There are other changes in the offing. Most of these too are web-based technologies like cloud computing, AI, VR, Blockchain, Robotics, and Machine learning. According to a McKinsey report released in 2017, 800 million people around the world will lose their jobs in ten years due to automation. I believe while the actual job losses will exceed a billion, several hundred million will get redeployed in other jobs that the digital value chain creates. We have seen while e-commerce has displaced traditional merchants and shopkeepers, it has created perhaps a larger number of jobs in logistics, customer experience, and transportation. In India hundreds of thousands of artisans, craftspeople and small merchants were getting bogged down by a shortage of capital or changing of customer preferences. I recently bought a handcrafted lace table cloth from Amazon. After that, I got a message from an artisan based in South India who was the actual supplier. He messaged me a list of other items he could custom make for me and I did place a small order with him directly. When I called him up he said Amazon has changed his life by enlarging his customer base manifold that he now employs 12 people in his new workshop. In the last decade, we have seen how mobile phones empowered our neighborhood vegetable seller or fisherwoman. I spend regular periods in a village in Himachal. I am surprised at the speed which phones and the Internet are transforming the lives of these simple hill folk especially youngsters. This non-formal economy is where the growth will happen in the next decade. So expect more services like home improvement, repair & maintenance and sundry other service providers riding the digital infrastructure. So more Urban Claps, Zomatos, Just Dials, Swiggys, Groffers, Country Delight, Home Advisors, Prato, 1mg, etc all offering convenience to consumers and employment to others.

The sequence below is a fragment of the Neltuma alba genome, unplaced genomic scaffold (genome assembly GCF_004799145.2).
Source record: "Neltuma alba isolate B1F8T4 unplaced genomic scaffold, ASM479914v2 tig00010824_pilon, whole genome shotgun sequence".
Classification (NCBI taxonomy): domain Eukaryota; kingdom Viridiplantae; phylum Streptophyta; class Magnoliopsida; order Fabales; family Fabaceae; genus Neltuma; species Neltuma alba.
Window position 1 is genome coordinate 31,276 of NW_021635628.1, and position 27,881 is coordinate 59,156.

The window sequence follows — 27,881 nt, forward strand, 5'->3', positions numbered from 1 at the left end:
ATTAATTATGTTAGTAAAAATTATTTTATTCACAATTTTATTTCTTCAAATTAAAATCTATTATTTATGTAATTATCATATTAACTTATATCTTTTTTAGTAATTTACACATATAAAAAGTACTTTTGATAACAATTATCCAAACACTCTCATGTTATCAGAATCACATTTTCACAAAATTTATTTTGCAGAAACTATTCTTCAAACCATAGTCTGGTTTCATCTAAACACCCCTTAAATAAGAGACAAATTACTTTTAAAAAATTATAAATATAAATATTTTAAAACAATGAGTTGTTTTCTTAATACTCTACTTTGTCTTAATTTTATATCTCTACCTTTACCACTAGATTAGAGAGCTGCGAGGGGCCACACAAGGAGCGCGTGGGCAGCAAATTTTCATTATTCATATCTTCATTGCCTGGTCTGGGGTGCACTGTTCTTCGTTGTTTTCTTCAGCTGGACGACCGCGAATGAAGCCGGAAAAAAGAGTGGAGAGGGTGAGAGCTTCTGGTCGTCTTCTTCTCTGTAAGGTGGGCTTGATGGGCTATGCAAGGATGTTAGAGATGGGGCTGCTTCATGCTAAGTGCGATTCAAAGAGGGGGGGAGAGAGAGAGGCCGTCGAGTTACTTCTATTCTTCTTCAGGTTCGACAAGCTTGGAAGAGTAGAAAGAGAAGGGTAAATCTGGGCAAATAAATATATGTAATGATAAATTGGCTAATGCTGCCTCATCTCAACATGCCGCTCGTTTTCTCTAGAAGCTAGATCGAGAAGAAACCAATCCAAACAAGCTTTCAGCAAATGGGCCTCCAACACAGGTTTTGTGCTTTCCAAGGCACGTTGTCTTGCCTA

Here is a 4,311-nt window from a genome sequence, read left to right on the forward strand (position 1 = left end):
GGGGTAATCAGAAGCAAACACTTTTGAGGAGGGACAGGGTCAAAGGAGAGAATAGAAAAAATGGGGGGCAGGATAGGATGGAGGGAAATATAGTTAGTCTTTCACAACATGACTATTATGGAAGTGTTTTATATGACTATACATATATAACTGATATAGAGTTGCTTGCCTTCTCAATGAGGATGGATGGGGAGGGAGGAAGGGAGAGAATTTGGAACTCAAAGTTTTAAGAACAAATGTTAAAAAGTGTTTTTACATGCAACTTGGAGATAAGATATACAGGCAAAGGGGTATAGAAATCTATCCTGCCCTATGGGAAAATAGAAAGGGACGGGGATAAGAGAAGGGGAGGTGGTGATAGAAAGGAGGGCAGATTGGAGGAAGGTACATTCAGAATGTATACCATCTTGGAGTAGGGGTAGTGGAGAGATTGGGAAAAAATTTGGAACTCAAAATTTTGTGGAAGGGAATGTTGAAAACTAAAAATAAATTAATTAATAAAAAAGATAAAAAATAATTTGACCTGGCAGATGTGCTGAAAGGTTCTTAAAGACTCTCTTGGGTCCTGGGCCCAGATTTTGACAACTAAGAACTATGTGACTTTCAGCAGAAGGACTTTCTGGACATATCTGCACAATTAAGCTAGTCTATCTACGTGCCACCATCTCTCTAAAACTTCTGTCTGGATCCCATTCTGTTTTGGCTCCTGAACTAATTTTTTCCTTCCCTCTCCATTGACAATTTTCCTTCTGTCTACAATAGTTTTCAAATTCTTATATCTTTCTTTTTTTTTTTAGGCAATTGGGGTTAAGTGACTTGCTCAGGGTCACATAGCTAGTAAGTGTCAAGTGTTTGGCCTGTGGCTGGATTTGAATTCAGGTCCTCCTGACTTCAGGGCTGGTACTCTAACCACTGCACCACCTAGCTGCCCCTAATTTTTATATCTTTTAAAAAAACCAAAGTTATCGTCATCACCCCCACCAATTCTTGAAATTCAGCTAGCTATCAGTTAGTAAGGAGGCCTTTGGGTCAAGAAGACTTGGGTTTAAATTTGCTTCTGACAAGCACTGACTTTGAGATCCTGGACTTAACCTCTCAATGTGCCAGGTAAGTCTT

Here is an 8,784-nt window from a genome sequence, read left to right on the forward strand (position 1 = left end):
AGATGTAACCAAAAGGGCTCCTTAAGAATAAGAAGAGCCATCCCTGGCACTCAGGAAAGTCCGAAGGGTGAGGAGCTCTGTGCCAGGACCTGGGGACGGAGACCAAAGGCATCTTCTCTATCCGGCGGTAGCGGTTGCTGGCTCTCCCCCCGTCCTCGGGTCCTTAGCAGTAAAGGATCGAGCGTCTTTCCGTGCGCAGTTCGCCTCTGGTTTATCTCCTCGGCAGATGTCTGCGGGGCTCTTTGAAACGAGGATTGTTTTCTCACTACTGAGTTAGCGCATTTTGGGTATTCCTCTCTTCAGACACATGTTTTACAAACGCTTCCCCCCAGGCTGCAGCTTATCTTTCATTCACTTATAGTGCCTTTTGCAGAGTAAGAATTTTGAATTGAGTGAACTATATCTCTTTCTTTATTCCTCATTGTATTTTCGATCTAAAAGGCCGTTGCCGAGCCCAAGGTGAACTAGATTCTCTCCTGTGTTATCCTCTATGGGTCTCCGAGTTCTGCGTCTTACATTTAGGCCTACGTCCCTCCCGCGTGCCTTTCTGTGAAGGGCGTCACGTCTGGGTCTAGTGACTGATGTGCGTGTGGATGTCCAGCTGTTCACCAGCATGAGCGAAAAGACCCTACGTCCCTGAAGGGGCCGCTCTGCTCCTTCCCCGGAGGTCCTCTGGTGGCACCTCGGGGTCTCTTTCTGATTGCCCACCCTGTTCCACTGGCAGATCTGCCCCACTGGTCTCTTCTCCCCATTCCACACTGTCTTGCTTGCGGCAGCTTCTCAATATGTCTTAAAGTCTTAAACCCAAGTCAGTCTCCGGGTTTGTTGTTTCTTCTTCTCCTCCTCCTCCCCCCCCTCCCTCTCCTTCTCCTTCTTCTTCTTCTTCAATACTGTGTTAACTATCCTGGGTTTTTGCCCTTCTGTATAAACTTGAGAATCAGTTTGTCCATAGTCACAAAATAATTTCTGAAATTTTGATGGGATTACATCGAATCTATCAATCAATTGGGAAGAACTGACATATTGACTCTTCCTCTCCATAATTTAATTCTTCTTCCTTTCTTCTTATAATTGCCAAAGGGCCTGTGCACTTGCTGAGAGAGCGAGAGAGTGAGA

Transport is another area that will see a radical change. In 10 years more than half the automobiles in the world will switch to non-fossil fuel engines, largely electric. Of course, solar-powered vehicles, hydrogen cell cars will also appear on the road before the end of the next decade. Autonomous mobility should be a reality in the next five years. A switch to shared self-driving vehicles is already exciting for the large automakers to innovate and customize their product portfolio. The self-driving car market should start coming into its own in 10 years. In India, the Metro network will grow exponentially even as shared mobility expands. Maglev trains and vehicles and Hyperloop should be visible in some countries. Traffic management will be entirely managed by computers and GPS will sit on the AI engine. However, there is a limit to how many more vehicles the existing infrastructure even after upgradation can support. Obviously by the end of decade reverse migration from large metropolises will begin as newer towns and cities emerge. More airports and intra-city helicopter services will necessary. Smaller air ambulances will make an appearance. Drones will be a common form of delivery for various kinds of packages besides being used for security and surveillance.
Disclaimer: The views expressed in this column are strictly those of the author.